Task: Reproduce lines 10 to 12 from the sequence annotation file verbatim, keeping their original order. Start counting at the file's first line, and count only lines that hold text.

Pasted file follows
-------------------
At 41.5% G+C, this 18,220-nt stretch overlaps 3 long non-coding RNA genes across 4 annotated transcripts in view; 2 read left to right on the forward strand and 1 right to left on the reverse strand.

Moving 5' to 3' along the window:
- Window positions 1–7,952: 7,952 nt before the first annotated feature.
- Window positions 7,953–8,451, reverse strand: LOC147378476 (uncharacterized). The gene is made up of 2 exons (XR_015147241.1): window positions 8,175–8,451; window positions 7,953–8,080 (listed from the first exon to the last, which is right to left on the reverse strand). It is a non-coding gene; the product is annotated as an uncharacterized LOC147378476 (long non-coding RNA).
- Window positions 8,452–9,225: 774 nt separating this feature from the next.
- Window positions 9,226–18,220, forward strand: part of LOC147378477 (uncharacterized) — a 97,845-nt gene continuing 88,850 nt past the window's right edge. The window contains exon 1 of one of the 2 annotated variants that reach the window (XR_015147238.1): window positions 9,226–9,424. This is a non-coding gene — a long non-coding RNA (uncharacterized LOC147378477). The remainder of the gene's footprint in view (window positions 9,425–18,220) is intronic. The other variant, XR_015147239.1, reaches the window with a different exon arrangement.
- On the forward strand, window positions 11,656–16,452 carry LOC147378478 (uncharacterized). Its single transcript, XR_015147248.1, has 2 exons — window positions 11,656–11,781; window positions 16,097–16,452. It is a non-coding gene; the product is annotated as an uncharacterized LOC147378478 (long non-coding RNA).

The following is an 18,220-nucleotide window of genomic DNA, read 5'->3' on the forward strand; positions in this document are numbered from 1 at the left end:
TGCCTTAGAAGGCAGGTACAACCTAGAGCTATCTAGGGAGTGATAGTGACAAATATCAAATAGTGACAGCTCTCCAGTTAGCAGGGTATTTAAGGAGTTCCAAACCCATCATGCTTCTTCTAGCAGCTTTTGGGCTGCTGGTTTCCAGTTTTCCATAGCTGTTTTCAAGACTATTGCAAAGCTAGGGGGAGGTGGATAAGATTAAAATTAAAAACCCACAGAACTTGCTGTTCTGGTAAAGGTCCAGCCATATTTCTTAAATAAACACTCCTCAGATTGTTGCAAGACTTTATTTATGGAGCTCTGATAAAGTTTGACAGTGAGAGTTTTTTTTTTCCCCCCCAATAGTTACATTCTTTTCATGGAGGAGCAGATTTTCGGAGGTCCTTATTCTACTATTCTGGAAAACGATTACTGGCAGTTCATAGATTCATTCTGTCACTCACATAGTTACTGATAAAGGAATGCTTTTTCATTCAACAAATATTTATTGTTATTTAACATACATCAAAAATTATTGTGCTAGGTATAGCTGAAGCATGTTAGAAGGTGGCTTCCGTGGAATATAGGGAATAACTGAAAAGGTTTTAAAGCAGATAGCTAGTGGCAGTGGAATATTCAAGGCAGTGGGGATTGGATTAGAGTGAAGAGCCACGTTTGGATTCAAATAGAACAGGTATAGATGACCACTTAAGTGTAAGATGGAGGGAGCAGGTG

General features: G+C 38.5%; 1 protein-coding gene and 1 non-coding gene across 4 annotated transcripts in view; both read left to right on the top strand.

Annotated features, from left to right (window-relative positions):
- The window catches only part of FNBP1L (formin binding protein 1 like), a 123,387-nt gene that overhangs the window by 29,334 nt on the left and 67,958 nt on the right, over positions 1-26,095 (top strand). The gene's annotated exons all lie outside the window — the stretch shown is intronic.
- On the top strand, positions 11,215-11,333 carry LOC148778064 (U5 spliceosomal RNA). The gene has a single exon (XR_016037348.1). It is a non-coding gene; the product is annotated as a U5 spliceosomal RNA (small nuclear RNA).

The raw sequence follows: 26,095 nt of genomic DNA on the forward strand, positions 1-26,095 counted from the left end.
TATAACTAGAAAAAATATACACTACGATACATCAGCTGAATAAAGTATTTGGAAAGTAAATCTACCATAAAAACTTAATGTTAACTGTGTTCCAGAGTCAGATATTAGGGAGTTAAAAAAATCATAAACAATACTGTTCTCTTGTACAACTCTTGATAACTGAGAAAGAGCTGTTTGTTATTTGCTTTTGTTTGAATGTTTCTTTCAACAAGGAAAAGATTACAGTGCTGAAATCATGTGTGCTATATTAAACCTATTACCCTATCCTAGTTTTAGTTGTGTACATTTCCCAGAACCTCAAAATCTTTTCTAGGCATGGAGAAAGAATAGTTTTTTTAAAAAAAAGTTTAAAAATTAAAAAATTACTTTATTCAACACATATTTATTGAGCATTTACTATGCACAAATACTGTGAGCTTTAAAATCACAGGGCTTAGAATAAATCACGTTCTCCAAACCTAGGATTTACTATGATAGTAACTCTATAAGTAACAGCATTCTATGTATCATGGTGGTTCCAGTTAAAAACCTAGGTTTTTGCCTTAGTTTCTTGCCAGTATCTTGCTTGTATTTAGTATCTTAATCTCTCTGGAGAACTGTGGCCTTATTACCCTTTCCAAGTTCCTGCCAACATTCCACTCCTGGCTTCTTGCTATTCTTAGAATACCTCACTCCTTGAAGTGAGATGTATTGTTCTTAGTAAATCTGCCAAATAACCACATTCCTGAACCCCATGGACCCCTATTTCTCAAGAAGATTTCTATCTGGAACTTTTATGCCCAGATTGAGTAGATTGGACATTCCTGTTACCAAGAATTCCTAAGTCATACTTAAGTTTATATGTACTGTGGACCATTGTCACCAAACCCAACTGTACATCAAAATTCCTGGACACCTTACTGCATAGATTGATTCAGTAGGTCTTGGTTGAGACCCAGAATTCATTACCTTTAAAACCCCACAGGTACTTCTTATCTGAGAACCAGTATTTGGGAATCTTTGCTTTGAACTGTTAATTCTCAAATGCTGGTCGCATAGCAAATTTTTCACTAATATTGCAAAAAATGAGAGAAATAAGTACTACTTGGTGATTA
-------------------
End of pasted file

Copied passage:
General features: G+C 38.5%; 1 protein-coding gene and 1 non-coding gene across 4 annotated transcripts in view; both read left to right on the top strand.

Annotated features, from left to right (window-relative positions):
- The window catches only part of FNBP1L (formin binding protein 1 like), a 123,387-nt gene that overhangs the window by 29,334 nt on the left and 67,958 nt on the right, over positions 1-26,095 (top strand). The gene's annotated exons all lie outside the window — the stretch shown is intronic.